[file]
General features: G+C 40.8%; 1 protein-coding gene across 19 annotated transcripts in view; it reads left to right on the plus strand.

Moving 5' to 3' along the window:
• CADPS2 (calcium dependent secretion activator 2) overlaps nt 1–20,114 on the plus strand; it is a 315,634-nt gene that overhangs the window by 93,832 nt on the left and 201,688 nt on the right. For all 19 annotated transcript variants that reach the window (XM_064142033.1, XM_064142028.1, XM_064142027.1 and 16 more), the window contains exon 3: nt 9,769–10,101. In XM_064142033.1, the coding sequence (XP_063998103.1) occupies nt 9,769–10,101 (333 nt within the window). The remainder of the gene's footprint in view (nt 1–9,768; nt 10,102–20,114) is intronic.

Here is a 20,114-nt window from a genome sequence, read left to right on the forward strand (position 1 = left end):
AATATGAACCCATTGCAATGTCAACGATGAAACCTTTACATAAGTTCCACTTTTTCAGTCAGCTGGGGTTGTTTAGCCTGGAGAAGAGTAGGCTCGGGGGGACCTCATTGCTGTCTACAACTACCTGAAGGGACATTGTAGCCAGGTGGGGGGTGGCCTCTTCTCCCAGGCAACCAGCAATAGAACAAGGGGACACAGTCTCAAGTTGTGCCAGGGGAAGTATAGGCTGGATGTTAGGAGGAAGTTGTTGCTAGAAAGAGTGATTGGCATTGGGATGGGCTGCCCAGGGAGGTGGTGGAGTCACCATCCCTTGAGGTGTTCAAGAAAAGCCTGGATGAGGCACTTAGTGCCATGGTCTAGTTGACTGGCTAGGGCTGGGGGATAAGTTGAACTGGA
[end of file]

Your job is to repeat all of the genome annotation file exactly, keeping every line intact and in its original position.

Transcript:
General features: G+C 40.8%; 1 protein-coding gene across 19 annotated transcripts in view; it reads left to right on the plus strand.

Moving 5' to 3' along the window:
• CADPS2 (calcium dependent secretion activator 2) overlaps nt 1–20,114 on the plus strand; it is a 315,634-nt gene that overhangs the window by 93,832 nt on the left and 201,688 nt on the right. For all 19 annotated transcript variants that reach the window (XM_064142033.1, XM_064142028.1, XM_064142027.1 and 16 more), the window contains exon 3: nt 9,769–10,101. In XM_064142033.1, the coding sequence (XP_063998103.1) occupies nt 9,769–10,101 (333 nt within the window). The remainder of the gene's footprint in view (nt 1–9,768; nt 10,102–20,114) is intronic.

Here is a 20,114-nt window from a genome sequence, read left to right on the forward strand (position 1 = left end):
AATATGAACCCATTGCAATGTCAACGATGAAACCTTTACATAAGTTCCACTTTTTCAGTCAGCTGGGGTTGTTTAGCCTGGAGAAGAGTAGGCTCGGGGGGACCTCATTGCTGTCTACAACTACCTGAAGGGACATTGTAGCCAGGTGGGGGGTGGCCTCTTCTCCCAGGCAACCAGCAATAGAACAAGGGGACACAGTCTCAAGTTGTGCCAGGGGAAGTATAGGCTGGATGTTAGGAGGAAGTTGTTGCTAGAAAGAGTGATTGGCATTGGGATGGGCTGCCCAGGGAGGTGGTGGAGTCACCATCCCTTGAGGTGTTCAAGAAAAGCCTGGATGAGGCACTTAGTGCCATGGTCTAGTTGACTGGCTAGGGCTGGGGGATAAGTTGAACTGGA